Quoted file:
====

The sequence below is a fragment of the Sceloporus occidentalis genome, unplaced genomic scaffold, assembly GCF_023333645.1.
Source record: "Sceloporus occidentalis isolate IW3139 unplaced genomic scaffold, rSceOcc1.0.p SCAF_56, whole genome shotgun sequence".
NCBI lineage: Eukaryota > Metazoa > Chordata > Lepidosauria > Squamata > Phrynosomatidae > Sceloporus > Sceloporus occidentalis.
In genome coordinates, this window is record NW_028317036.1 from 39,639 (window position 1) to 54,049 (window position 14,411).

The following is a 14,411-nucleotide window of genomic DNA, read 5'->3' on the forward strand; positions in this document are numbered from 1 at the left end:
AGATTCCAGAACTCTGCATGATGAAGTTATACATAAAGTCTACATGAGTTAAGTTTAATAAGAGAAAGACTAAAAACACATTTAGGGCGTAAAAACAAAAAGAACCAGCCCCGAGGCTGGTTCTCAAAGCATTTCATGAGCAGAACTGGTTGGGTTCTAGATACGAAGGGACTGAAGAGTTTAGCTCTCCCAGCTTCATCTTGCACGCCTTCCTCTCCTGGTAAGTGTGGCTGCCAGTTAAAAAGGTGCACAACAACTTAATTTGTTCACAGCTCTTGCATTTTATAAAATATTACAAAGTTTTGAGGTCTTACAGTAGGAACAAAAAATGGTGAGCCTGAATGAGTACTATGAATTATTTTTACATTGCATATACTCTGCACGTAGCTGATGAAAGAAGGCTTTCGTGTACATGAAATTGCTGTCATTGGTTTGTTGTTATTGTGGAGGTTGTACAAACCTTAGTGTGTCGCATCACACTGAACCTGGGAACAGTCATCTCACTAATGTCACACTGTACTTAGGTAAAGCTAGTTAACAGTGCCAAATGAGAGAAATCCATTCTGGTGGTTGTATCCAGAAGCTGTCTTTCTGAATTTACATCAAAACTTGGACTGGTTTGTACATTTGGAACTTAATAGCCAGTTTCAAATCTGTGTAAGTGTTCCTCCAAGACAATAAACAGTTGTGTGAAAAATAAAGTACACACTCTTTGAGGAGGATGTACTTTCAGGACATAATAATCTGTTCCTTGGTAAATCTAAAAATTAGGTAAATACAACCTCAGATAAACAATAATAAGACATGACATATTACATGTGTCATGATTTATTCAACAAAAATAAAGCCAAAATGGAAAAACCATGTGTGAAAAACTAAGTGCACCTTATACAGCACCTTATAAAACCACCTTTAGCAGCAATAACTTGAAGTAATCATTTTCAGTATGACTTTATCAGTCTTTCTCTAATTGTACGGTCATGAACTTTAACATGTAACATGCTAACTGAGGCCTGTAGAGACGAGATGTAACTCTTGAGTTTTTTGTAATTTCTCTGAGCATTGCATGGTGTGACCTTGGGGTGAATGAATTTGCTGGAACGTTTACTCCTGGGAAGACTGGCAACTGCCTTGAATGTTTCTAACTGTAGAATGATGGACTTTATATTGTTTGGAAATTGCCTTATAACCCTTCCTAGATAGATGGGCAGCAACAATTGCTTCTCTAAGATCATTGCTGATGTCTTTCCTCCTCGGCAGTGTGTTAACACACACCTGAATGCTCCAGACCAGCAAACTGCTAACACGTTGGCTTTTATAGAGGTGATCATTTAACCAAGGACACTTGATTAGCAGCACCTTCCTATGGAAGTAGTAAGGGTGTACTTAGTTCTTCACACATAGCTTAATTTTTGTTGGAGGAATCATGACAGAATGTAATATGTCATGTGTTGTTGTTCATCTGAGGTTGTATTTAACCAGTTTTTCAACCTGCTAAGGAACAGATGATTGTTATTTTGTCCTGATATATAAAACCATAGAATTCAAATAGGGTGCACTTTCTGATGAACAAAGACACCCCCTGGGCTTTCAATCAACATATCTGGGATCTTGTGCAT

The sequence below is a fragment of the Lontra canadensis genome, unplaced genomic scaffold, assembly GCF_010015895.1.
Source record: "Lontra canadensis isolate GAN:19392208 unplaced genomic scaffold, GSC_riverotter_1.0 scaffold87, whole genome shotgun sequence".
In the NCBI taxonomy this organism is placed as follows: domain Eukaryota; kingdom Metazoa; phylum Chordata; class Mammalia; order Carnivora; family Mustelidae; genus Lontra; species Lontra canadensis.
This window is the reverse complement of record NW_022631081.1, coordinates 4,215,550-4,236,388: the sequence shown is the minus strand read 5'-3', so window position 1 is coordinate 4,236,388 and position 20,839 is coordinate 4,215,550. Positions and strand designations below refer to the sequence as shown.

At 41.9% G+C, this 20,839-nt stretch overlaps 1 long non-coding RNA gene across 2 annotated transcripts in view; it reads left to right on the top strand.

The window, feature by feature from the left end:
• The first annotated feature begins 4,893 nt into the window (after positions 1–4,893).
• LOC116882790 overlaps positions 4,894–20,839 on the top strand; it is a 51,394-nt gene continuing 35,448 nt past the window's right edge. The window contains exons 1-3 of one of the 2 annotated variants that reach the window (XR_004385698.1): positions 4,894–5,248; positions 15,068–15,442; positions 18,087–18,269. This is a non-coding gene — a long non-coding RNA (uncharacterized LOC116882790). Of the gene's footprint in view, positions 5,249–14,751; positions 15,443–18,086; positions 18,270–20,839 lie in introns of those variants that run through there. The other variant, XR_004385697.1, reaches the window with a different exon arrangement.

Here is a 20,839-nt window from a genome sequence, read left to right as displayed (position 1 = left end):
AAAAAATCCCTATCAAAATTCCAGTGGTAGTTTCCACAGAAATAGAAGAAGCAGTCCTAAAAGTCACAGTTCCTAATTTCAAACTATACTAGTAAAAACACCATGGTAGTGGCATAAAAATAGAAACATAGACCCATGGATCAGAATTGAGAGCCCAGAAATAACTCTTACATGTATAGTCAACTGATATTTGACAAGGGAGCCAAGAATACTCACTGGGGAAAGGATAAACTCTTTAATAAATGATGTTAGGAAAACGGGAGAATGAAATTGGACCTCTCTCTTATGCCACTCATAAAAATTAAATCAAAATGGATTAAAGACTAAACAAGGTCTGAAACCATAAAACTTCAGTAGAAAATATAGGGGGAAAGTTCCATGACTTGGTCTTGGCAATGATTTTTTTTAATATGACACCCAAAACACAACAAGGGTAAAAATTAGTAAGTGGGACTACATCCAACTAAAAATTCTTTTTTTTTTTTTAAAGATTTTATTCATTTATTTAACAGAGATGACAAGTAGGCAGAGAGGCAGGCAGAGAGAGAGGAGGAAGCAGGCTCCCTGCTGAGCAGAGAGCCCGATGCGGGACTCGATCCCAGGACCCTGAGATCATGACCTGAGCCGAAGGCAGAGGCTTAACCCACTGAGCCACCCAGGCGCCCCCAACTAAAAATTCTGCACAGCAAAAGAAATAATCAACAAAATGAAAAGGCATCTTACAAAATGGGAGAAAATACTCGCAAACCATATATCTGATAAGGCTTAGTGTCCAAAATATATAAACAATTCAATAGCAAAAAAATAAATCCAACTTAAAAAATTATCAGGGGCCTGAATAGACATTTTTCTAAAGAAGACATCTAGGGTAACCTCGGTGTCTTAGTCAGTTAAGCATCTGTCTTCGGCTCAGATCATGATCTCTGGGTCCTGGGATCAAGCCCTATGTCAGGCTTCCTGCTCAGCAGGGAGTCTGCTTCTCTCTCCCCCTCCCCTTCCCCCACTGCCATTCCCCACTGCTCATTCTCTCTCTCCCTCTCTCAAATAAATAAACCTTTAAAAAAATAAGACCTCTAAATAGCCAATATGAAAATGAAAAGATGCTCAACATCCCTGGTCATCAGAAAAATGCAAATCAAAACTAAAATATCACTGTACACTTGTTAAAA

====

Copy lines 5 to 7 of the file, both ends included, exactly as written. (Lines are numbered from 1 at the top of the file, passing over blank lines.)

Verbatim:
The following is a 14,411-nucleotide window of genomic DNA, read 5'->3' on the forward strand; positions in this document are numbered from 1 at the left end:
AGATTCCAGAACTCTGCATGATGAAGTTATACATAAAGTCTACATGAGTTAAGTTTAATAAGAGAAAGACTAAAAACACATTTAGGGCGTAAAAACAAAAAGAACCAGCCCCGAGGCTGGTTCTCAAAGCATTTCATGAGCAGAACTGGTTGGGTTCTAGATACGAAGGGACTGAAGAGTTTAGCTCTCCCAGCTTCATCTTGCACGCCTTCCTCTCCTGGTAAGTGTGGCTGCCAGTTAAAAAGGTGCACAACAACTTAATTTGTTCACAGCTCTTGCATTTTATAAAATATTACAAAGTTTTGAGGTCTTACAGTAGGAACAAAAAATGGTGAGCCTGAATGAGTACTATGAATTATTTTTACATTGCATATACTCTGCACGTAGCTGATGAAAGAAGGCTTTCGTGTACATGAAATTGCTGTCATTGGTTTGTTGTTATTGTGGAGGTTGTACAAACCTTAGTGTGTCGCATCACACTGAACCTGGGAACAGTCATCTCACTAATGTCACACTGTACTTAGGTAAAGCTAGTTAACAGTGCCAAATGAGAGAAATCCATTCTGGTGGTTGTATCCAGAAGCTGTCTTTCTGAATTTACATCAAAACTTGGACTGGTTTGTACATTTGGAACTTAATAGCCAGTTTCAAATCTGTGTAAGTGTTCCTCCAAGACAATAAACAGTTGTGTGAAAAATAAAGTACACACTCTTTGAGGAGGATGTACTTTCAGGACATAATAATCTGTTCCTTGGTAAATCTAAAAATTAGGTAAATACAACCTCAGATAAACAATAATAAGACATGACATATTACATGTGTCATGATTTATTCAACAAAAATAAAGCCAAAATGGAAAAACCATGTGTGAAAAACTAAGTGCACCTTATACAGCACCTTATAAAACCACCTTTAGCAGCAATAACTTGAAGTAATCATTTTCAGTATGACTTTATCAGTCTTTCTCTAATTGTACGGTCATGAACTTTAACATGTAACATGCTAACTGAGGCCTGTAGAGACGAGATGTAACTCTTGAGTTTTTTGTAATTTCTCTGAGCATTGCATGGTGTGACCTTGGGGTGAATGAATTTGCTGGAACGTTTACTCCTGGGAAGACTGGCAACTGCCTTGAATGTTTCTAACTGTAGAATGATGGACTTTATATTGTTTGGAAATTGCCTTATAACCCTTCCTAGATAGATGGGCAGCAACAATTGCTTCTCTAAGATCATTGCTGATGTCTTTCCTCCTCGGCAGTGTGTTAACACACACCTGAATGCTCCAGACCAGCAAACTGCTAACACGTTGGCTTTTATAGAGGTGATCATTTAACCAAGGACACTTGATTAGCAGCACCTTCCTATGGAAGTAGTAAGGGTGTACTTAGTTCTTCACACATAGCTTAATTTTTGTTGGAGGAATCATGACAGAATGTAATATGTCATGTGTTGTTGTTCATCTGAGGTTGTATTTAACCAGTTTTTCAACCTGCTAAGGAACAGATGATTGTTATTTTGTCCTGATATATAAAACCATAGAATTCAAATAGGGTGCACTTTCTGATGAACAAAGACACCCCCTGGGCTTTCAATCAACATATCTGGGATCTTGTGCAT

The sequence below is a fragment of the Lontra canadensis genome, unplaced genomic scaffold, assembly GCF_010015895.1.